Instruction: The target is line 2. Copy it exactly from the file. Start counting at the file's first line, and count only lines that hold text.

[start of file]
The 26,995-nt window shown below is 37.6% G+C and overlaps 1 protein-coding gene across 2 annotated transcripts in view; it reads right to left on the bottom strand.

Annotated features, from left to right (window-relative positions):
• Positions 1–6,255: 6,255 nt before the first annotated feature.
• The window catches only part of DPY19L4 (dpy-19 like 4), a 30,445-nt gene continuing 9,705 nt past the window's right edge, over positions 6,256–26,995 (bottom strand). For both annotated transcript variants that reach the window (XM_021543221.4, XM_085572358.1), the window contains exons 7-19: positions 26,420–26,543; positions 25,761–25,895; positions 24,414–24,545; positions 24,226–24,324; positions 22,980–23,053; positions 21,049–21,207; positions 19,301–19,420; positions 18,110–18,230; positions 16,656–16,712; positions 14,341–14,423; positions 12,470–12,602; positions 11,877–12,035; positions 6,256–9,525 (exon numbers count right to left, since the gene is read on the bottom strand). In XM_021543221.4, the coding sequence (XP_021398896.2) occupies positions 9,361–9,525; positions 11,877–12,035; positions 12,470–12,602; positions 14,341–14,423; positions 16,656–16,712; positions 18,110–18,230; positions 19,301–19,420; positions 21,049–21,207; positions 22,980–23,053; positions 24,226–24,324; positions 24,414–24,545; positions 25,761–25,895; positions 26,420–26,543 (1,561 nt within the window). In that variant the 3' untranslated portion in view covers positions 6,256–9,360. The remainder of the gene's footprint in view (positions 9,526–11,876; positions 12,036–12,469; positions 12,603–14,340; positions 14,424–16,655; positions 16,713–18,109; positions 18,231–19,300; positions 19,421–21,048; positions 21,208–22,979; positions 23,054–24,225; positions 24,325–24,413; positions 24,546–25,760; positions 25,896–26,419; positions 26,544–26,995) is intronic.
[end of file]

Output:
Annotated features, from left to right (window-relative positions):